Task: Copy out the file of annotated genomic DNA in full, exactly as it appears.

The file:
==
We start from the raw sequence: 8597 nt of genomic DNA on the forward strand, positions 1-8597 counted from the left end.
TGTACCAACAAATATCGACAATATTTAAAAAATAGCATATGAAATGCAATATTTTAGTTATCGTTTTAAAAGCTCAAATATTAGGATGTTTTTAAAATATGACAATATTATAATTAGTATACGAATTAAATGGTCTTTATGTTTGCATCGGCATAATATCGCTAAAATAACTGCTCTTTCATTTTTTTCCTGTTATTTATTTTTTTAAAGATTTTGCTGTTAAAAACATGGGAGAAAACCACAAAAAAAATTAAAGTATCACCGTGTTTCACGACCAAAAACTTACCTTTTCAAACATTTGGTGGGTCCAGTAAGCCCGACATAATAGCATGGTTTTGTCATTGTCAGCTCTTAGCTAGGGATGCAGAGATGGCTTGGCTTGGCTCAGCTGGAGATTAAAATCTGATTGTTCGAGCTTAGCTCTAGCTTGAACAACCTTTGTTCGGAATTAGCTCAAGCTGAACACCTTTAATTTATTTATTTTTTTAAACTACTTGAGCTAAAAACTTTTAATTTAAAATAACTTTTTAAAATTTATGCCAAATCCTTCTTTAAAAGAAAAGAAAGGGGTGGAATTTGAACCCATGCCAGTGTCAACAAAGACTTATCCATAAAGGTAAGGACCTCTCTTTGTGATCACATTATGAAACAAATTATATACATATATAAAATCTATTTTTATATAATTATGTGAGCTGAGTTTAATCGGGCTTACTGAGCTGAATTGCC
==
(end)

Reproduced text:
We start from the raw sequence: 8597 nt of genomic DNA on the forward strand, positions 1-8597 counted from the left end.
TGTACCAACAAATATCGACAATATTTAAAAAATAGCATATGAAATGCAATATTTTAGTTATCGTTTTAAAAGCTCAAATATTAGGATGTTTTTAAAATATGACAATATTATAATTAGTATACGAATTAAATGGTCTTTATGTTTGCATCGGCATAATATCGCTAAAATAACTGCTCTTTCATTTTTTTCCTGTTATTTATTTTTTTAAAGATTTTGCTGTTAAAAACATGGGAGAAAACCACAAAAAAAATTAAAGTATCACCGTGTTTCACGACCAAAAACTTACCTTTTCAAACATTTGGTGGGTCCAGTAAGCCCGACATAATAGCATGGTTTTGTCATTGTCAGCTCTTAGCTAGGGATGCAGAGATGGCTTGGCTTGGCTCAGCTGGAGATTAAAATCTGATTGTTCGAGCTTAGCTCTAGCTTGAACAACCTTTGTTCGGAATTAGCTCAAGCTGAACACCTTTAATTTATTTATTTTTTTAAACTACTTGAGCTAAAAACTTTTAATTTAAAATAACTTTTTAAAATTTATGCCAAATCCTTCTTTAAAAGAAAAGAAAGGGGTGGAATTTGAACCCATGCCAGTGTCAACAAAGACTTATCCATAAAGGTAAGGACCTCTCTTTGTGATCACATTATGAAACAAATTATATACATATATAAAATCTATTTTTATATAATTATGTGAGCTGAGTTTAATCGGGCTTACTGAGCTGAATTGCC